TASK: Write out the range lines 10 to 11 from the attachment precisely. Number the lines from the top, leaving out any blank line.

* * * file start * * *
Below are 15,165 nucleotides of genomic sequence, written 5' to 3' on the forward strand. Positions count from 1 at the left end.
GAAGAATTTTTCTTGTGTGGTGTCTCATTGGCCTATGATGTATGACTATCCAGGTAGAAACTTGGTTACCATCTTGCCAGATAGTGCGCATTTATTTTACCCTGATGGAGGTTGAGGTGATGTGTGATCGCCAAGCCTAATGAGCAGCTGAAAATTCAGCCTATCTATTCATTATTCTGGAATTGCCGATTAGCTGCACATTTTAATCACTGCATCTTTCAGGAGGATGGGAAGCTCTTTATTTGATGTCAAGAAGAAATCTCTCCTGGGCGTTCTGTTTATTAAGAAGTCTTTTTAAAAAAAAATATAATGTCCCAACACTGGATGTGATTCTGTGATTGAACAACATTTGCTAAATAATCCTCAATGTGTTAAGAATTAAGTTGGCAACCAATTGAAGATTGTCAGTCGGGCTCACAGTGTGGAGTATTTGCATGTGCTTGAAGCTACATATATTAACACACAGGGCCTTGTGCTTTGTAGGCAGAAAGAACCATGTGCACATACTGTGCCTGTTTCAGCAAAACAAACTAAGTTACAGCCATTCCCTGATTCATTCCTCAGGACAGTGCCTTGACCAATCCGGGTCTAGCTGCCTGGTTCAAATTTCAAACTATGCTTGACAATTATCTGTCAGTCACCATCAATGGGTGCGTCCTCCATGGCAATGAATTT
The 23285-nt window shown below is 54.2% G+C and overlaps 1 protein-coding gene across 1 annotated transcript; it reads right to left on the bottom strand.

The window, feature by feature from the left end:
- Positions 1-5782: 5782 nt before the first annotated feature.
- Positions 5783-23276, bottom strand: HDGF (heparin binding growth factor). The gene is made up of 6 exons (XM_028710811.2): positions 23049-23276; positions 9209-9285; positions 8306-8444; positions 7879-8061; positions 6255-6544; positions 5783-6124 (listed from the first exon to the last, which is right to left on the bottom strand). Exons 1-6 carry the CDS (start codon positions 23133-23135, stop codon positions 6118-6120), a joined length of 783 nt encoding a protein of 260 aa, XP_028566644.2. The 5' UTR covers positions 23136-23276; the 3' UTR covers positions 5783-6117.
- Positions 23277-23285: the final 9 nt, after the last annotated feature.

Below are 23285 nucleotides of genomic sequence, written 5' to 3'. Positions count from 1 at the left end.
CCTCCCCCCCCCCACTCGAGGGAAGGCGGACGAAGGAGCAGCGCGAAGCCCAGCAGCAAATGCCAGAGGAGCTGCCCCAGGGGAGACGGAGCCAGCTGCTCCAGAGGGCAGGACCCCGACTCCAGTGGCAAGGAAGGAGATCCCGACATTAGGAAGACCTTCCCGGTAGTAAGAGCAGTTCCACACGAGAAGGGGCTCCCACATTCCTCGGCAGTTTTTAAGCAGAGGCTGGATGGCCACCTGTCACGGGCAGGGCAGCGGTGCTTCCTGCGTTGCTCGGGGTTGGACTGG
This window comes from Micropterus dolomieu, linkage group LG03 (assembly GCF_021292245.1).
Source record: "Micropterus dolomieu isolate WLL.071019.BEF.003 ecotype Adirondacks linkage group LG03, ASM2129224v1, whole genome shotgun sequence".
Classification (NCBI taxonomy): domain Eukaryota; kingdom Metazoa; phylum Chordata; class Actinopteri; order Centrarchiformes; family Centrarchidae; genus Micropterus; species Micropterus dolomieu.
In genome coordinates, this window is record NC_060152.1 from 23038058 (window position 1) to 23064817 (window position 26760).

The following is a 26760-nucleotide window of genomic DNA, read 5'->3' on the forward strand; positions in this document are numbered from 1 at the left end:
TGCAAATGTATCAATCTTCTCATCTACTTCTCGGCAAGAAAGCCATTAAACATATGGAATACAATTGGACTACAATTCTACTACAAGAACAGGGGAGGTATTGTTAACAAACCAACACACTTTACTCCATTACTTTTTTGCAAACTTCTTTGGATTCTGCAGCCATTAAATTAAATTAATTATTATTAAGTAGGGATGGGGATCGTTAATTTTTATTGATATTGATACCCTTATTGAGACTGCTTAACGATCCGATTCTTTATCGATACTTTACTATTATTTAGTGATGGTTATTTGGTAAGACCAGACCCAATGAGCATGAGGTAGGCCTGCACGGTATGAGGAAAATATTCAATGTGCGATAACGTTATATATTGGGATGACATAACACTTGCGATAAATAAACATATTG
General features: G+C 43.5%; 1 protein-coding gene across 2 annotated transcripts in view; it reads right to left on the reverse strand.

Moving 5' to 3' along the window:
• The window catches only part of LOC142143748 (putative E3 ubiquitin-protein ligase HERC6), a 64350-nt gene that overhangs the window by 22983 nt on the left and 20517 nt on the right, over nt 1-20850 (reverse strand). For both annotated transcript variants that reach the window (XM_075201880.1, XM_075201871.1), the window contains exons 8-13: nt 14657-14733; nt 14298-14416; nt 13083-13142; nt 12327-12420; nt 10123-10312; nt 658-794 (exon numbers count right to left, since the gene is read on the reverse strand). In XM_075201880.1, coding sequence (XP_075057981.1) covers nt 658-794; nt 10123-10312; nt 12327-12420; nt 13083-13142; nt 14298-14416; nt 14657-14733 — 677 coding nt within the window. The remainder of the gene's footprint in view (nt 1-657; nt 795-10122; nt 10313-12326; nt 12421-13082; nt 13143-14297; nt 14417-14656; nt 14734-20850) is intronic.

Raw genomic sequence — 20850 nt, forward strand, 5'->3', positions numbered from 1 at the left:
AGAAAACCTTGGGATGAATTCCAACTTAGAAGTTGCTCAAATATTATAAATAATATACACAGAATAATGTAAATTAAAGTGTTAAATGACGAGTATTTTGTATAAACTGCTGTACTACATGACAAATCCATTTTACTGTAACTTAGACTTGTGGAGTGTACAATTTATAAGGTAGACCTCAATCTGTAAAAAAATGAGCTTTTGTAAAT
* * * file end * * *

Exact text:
This window comes from Micropterus dolomieu, linkage group LG03 (assembly GCF_021292245.1).
Source record: "Micropterus dolomieu isolate WLL.071019.BEF.003 ecotype Adirondacks linkage group LG03, ASM2129224v1, whole genome shotgun sequence".